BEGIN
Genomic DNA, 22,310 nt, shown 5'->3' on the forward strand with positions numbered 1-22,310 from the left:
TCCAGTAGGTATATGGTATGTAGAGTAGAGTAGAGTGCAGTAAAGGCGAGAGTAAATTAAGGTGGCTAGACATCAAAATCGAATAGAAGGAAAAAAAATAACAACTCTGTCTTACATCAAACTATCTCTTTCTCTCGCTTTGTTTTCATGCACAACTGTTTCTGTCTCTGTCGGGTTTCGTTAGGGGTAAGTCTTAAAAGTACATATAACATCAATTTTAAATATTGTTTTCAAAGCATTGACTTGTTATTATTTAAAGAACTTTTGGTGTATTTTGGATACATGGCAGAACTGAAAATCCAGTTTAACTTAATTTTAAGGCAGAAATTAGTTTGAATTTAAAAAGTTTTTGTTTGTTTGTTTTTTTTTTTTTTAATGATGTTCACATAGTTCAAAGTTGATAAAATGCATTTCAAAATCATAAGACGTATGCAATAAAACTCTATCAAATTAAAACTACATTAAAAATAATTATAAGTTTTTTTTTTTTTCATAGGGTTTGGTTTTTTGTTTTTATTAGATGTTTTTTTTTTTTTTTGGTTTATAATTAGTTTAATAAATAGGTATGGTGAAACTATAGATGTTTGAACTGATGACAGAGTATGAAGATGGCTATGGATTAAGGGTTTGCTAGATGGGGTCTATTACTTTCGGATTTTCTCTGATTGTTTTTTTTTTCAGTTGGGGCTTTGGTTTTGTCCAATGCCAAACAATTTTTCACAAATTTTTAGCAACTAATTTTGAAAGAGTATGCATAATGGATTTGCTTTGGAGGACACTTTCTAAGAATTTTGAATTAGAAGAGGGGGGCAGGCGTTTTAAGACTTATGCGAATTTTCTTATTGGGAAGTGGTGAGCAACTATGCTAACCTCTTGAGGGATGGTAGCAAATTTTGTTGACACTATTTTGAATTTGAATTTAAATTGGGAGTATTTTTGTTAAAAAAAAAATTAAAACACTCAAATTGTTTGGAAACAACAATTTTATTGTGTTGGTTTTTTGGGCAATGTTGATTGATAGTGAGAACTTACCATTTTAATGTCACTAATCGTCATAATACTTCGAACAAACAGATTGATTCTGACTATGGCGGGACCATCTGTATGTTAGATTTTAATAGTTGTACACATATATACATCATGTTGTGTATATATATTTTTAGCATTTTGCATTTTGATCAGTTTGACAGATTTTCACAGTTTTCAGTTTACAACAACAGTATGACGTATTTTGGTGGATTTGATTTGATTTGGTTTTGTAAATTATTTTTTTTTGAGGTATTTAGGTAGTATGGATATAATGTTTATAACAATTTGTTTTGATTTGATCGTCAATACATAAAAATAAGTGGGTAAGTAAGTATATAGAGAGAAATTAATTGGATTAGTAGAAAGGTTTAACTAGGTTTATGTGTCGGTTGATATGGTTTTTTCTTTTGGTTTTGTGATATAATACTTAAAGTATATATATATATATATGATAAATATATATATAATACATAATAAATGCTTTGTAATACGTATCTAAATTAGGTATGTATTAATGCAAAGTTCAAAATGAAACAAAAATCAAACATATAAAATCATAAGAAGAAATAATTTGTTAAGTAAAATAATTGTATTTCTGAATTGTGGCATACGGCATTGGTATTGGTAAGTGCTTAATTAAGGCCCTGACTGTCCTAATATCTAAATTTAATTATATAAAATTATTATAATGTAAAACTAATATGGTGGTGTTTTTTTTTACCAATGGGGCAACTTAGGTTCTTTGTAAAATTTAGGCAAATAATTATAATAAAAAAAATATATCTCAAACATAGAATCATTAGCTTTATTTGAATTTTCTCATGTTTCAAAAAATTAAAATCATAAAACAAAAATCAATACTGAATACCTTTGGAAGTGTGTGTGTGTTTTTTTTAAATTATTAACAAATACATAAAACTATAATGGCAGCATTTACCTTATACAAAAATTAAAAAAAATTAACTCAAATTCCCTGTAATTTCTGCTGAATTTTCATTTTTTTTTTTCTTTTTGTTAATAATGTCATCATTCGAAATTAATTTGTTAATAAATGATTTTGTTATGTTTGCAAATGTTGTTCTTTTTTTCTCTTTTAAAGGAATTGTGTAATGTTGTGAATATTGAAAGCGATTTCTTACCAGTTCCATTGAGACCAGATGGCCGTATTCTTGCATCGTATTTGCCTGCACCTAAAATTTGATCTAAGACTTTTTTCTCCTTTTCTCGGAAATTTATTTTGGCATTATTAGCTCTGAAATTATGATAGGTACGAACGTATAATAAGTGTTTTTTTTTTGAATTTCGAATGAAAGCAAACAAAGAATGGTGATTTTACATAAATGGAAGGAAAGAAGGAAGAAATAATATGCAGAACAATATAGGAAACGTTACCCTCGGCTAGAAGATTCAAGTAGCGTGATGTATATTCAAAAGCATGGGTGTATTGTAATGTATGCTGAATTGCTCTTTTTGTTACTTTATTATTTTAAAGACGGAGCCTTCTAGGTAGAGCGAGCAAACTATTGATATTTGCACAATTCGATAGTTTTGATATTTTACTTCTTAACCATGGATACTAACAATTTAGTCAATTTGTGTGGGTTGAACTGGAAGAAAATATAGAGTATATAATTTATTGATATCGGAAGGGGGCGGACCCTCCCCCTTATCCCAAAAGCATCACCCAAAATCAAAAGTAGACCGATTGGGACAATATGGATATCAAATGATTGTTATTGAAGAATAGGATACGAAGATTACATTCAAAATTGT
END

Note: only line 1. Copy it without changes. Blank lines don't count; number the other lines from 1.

Genomic DNA, 22,310 nt, shown 5'->3' on the forward strand with positions numbered 1-22,310 from the left: